The court below relied on Bradley v. School Board, City of Richmond, 462 F.2d 1058 (4th Cir. 1972), (aff'd sub nom., 412 U.S. 92, 93 S.Ct. 1952, 36 L.Ed.2d 771 (1973) by an equally divided court), in holding that the court had no judicial power to cross political boundaries in this case. The court's reliance on Richmond was misplaced. In Bradley v. Milliken, 484 F.2d 215 (6th Cir. 1973), cert. granted, 414 U.S. 1038, 94 S.Ct. 538, 38 L.Ed.2d 329 (1973), this Court held that a federal court is not restrained by state-created political boundaries in formulating a constitutionally acceptable desegregation plan. The present case is clearly distinguishable from Richmond. In Richmond, the rejected desegregation plan involved consolidation of three school systems, even though each district was a unitary system. In the present case, both the Louisville Independent School District and the Jefferson County School District are not operating unitary school systems. Milliken involved the power of district courts to disregard state-created school district lines in order to achieve a unitary system in Detroit.


There is nothing so sacrosanct about the school district lines in this case that they may be permitted to curtail the broad equity powers of the federal court in implementing a mandate of the federal Constitution. If it were otherwise the supremacy clause of our fundamental charter would be a dead letter and we would revert to the 'state sovereignty' principle of the long discarded Articles of Confederation. The school district lines have been disregarded in the past in conforming to state-enforced segregation. For example, in pre-Brown days, black high school students in the Jefferson County system attended Louisville's Central High School on a tuition basis.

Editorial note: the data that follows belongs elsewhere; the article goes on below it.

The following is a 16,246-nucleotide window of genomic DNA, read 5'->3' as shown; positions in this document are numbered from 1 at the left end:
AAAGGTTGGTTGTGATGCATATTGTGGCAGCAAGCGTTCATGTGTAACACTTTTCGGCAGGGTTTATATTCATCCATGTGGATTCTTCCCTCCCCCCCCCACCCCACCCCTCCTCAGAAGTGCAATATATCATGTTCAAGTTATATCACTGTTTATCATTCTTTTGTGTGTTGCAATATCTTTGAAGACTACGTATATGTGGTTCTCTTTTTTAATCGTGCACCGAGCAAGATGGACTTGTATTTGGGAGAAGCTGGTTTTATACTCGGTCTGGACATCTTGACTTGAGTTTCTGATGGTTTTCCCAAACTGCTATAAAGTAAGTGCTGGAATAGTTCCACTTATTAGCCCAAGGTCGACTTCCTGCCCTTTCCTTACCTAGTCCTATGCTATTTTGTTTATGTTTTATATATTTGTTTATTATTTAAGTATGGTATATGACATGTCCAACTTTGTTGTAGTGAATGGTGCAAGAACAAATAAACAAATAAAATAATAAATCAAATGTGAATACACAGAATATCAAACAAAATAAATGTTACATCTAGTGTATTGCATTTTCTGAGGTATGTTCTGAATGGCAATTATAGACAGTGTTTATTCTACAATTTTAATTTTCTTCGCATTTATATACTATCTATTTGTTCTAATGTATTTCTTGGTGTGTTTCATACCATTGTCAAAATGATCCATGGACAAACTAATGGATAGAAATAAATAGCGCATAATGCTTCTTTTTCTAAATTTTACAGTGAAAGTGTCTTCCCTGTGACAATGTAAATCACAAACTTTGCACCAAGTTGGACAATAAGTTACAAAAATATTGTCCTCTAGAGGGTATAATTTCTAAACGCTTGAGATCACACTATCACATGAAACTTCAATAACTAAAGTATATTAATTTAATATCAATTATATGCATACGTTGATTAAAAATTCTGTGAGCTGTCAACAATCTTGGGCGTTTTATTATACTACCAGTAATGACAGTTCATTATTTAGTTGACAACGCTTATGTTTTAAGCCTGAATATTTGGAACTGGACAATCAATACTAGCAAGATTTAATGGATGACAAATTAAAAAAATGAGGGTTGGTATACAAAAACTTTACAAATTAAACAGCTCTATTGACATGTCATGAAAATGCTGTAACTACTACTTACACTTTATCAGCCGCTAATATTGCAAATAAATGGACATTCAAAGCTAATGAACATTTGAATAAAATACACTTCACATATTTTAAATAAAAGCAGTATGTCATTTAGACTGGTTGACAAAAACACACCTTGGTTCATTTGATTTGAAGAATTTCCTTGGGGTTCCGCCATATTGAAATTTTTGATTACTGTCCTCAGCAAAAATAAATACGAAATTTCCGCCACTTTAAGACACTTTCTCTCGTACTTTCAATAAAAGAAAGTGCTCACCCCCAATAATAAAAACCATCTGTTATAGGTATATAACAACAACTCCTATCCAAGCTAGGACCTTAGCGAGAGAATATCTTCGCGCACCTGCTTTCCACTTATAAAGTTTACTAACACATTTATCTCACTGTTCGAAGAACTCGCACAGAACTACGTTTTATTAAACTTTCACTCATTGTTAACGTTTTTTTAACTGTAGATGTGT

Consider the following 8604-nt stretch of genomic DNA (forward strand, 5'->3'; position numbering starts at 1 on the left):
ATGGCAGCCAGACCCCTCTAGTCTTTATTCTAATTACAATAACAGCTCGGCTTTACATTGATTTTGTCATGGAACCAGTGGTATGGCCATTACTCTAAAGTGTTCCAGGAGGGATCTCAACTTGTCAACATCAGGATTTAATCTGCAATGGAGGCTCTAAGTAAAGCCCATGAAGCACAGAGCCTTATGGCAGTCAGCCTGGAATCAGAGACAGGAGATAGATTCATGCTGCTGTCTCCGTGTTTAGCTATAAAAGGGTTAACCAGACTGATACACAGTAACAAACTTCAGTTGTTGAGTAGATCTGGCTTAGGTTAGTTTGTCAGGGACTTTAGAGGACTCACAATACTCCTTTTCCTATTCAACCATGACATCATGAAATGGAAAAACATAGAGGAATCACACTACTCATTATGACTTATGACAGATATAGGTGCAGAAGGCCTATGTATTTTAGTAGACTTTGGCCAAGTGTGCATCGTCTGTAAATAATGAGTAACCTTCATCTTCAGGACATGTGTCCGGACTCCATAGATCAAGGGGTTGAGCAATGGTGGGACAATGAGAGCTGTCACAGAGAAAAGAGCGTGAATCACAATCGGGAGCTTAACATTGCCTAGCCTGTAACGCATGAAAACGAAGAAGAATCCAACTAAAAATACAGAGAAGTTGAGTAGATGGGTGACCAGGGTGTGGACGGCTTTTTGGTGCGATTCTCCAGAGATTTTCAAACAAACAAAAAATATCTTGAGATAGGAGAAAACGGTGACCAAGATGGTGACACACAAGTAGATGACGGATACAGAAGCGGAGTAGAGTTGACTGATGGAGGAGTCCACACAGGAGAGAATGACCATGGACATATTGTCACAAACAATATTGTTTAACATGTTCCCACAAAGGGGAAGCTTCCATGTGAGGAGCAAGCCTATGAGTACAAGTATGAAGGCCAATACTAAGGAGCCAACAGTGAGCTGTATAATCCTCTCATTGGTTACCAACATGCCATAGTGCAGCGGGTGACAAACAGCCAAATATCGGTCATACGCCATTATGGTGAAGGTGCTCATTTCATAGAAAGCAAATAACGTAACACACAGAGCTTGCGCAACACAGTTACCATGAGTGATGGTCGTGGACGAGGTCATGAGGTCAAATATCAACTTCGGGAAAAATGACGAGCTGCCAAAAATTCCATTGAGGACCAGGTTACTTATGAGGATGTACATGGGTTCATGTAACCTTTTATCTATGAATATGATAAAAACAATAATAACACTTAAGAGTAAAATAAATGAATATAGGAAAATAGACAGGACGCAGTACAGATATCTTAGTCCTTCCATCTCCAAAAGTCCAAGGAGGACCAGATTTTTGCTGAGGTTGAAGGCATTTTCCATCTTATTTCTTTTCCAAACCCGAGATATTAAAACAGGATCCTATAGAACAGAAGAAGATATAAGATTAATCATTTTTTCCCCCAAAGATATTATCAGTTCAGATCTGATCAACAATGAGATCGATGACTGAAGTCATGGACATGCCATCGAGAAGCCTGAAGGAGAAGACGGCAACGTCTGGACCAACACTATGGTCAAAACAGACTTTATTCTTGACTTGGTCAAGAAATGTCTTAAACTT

The crossing of School district lines in this case involves only a single county, the basic educational unit in Kentucky. Where there are separate school districts in a single county and the districts are not unitary systems, a federal district court may fashion an appropriate remedy without being constrained by school district lines created by state law. Cf. Wright v. Council of City of Emporia, 407 U.S. 451, 92 S.Ct. 2196, 33 L.Ed.2d 51 (1972); United States v. Scotland City Board of Education, 407 U.S. 484, 92 S.Ct. 2214, 33 L.Ed.2d 75 (1972); Lee v. Macon County Board of Education, 448 F.2d 746 (5th Cir. 1971).